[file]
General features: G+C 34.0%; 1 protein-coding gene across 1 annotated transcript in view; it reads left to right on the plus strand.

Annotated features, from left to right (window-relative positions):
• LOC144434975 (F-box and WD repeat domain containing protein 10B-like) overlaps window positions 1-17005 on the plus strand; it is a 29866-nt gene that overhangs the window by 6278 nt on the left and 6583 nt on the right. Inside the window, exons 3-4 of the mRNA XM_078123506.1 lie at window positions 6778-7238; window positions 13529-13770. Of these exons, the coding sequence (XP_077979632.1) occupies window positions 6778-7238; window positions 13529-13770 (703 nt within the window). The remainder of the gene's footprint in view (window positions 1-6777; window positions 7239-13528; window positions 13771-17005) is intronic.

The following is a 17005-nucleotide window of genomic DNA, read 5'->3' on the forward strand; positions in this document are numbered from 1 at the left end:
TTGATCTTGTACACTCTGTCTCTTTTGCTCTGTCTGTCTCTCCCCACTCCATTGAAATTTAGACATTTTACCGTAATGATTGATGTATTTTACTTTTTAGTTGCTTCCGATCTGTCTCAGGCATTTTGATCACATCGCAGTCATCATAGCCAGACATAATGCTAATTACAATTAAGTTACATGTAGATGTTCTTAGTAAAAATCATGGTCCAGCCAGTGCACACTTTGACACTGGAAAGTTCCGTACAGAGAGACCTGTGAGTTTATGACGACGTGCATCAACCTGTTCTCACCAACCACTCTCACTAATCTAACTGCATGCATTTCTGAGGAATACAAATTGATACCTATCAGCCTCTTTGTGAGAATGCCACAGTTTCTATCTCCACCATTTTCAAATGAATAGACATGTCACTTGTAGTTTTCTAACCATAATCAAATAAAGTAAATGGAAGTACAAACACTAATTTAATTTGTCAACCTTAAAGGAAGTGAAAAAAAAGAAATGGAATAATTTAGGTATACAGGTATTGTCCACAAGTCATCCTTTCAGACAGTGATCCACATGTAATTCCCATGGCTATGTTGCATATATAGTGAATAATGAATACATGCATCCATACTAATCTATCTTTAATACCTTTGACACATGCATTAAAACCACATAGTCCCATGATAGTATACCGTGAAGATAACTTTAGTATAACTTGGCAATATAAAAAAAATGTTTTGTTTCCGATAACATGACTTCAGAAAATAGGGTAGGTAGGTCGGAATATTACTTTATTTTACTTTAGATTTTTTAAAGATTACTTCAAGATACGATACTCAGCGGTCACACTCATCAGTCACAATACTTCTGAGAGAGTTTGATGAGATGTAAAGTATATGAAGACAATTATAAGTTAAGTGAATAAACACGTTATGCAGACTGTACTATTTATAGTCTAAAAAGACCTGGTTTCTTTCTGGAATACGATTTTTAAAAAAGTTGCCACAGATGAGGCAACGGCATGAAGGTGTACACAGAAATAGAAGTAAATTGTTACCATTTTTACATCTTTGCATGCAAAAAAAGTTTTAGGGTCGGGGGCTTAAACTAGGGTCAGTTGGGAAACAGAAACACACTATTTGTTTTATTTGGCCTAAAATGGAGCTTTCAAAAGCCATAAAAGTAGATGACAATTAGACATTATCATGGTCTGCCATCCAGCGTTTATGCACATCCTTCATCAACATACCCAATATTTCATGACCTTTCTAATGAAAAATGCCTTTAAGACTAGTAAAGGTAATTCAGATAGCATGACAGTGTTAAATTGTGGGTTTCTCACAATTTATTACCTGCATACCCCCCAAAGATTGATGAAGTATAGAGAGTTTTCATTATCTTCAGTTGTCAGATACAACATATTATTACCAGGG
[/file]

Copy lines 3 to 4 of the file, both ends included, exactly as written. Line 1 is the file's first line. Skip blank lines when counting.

• LOC144434975 (F-box and WD repeat domain containing protein 10B-like) overlaps window positions 1-17005 on the plus strand; it is a 29866-nt gene that overhangs the window by 6278 nt on the left and 6583 nt on the right. Inside the window, exons 3-4 of the mRNA XM_078123506.1 lie at window positions 6778-7238; window positions 13529-13770. Of these exons, the coding sequence (XP_077979632.1) occupies window positions 6778-7238; window positions 13529-13770 (703 nt within the window). The remainder of the gene's footprint in view (window positions 1-6777; window positions 7239-13528; window positions 13771-17005) is intronic.

The following is a 17005-nucleotide window of genomic DNA, read 5'->3' on the forward strand; positions in this document are numbered from 1 at the left end: